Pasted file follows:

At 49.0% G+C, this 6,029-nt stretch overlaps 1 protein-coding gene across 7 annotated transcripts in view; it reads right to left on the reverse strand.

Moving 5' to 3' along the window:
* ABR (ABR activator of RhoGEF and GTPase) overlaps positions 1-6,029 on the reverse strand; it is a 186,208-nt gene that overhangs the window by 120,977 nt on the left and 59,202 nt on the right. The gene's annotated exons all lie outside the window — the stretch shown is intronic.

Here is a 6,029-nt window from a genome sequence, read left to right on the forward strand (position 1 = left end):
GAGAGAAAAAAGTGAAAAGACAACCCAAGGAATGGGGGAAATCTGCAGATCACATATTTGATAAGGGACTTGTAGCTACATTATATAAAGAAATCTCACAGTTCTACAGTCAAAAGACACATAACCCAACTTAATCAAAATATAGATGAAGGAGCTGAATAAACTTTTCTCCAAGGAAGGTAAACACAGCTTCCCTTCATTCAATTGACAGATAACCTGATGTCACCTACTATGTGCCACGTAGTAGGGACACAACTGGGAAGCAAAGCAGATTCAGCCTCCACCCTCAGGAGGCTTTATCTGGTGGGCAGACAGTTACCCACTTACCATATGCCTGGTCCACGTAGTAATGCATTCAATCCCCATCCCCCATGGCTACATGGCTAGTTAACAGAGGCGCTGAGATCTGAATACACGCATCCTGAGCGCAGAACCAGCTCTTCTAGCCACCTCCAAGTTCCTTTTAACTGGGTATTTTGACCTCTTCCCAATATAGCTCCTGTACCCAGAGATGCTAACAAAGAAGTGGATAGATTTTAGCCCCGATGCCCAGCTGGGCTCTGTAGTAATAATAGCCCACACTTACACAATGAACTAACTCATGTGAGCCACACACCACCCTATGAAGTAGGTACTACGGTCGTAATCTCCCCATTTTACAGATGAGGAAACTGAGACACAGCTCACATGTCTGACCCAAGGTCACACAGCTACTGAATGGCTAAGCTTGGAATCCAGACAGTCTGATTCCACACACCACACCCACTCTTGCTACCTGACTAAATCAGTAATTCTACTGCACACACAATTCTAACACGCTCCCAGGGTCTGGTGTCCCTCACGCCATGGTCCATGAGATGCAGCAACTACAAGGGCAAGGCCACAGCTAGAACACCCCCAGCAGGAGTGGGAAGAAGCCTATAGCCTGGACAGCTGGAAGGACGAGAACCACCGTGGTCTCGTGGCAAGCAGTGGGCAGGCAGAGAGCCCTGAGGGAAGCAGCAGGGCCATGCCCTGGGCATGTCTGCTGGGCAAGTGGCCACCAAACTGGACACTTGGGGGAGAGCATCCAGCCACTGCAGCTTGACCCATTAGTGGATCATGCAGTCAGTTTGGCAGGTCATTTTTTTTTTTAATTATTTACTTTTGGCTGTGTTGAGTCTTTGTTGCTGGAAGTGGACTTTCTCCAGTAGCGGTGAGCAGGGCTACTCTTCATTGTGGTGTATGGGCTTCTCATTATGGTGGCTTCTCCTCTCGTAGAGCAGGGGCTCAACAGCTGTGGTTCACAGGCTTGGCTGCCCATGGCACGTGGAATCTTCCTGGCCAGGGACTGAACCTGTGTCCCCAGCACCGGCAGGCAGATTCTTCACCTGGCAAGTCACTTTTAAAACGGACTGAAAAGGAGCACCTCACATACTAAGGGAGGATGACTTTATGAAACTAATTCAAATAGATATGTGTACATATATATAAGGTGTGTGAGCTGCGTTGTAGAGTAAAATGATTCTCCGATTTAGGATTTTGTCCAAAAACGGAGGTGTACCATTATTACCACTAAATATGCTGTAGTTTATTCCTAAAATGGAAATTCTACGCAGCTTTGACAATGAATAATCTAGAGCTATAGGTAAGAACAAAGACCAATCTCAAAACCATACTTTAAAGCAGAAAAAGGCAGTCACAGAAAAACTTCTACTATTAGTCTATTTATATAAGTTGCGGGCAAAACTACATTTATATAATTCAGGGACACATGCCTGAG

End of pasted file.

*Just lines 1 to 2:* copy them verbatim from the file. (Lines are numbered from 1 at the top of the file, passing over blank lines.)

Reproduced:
At 49.0% G+C, this 6,029-nt stretch overlaps 1 protein-coding gene across 7 annotated transcripts in view; it reads right to left on the reverse strand.

Moving 5' to 3' along the window: